For certain, there are Jewish people who reject the idea of God by any definition. But what I often find in having conversations with students is that, God-specific language aside, many self-described irreligious, atheists and agnostics share a worldview markedly similar to my own. They talk of the mystery of the universe or they have a sense that there is something elusive which unifies all of Creation. They are deeply moved by the wonders of the natural world and they strive to live in a state of gratitude for their lives. I have learned that people who steer clear from ever using words like “God” or “divine” often perceive the cosmos and the underlying fabric of Creation in much the same ways that I do.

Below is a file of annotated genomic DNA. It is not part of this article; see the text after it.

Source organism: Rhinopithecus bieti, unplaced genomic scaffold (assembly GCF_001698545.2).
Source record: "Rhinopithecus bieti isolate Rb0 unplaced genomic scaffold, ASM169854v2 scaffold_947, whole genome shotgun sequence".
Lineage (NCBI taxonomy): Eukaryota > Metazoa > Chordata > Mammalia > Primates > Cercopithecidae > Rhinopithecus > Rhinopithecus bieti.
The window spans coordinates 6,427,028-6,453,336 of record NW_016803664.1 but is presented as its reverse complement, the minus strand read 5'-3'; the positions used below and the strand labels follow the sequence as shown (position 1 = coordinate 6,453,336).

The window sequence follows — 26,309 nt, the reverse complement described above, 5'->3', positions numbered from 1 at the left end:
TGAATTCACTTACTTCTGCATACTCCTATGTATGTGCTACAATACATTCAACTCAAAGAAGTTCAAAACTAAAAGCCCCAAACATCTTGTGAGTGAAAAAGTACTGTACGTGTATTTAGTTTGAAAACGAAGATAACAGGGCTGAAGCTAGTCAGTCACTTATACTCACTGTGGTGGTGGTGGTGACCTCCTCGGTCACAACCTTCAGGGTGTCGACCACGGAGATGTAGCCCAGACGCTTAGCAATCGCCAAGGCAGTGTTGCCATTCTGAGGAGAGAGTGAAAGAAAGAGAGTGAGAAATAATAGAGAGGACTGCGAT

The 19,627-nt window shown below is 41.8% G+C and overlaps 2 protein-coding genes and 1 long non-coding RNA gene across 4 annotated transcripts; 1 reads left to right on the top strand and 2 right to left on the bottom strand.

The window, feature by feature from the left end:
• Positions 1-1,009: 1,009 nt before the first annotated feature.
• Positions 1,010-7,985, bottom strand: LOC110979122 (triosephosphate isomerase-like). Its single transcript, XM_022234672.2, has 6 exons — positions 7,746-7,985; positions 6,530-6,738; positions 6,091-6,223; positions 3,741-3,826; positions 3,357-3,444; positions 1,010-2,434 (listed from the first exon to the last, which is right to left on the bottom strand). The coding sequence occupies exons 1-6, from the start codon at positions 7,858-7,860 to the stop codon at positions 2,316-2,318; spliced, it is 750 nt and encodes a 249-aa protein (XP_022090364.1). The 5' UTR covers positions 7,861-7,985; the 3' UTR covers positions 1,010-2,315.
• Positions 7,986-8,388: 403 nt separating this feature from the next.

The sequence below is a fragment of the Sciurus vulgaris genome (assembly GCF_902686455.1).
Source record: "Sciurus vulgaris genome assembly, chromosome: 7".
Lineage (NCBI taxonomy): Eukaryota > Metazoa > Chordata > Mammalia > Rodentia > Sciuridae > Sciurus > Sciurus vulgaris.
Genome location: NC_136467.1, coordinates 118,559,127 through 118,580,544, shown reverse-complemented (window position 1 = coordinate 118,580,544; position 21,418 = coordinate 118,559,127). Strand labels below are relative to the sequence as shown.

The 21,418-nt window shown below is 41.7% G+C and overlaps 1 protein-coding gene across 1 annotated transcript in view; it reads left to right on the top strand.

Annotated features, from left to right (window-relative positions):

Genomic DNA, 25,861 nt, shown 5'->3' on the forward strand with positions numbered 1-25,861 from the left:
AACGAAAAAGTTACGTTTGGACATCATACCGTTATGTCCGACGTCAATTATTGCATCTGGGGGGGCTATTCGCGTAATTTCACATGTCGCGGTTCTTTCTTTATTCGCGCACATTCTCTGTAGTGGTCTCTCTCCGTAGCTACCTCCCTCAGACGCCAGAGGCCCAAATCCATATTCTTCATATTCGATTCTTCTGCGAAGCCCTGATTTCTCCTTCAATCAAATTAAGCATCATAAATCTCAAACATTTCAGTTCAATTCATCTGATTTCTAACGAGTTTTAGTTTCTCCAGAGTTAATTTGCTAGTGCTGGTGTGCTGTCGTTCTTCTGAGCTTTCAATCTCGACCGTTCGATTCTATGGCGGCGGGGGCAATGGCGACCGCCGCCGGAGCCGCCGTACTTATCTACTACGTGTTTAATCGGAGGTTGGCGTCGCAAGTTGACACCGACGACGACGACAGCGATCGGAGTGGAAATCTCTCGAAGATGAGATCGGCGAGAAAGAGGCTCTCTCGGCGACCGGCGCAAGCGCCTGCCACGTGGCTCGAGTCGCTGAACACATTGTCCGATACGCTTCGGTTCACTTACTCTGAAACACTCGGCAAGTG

One of the tragedies of contemporary Jewish life is that we have lost the ability to think and talk about God. My brother Aaron, also a rabbi, worked for a time as a hospital chaplain. He was very surprised to find that, in a way, he actually found it easier to sit at the bedside tables of Christians rather than Jews. The Christians he encountered were, by and large, much more comfortable talking openly about God and their spiritual lives and praying spontaneously than their Jewish counterparts.
Many of us imbibed as children some variation of the image of the white-bearded God. And as we matured, many of us were never exposed to other Jewish conceptions of Divinity. Some of us woke up one day as emerging adults and realized we didn’t connect with any of the images of God we had been introduced to as children. What happens when we shed our childhood conception of God without a tool chest of alternatives to take its place?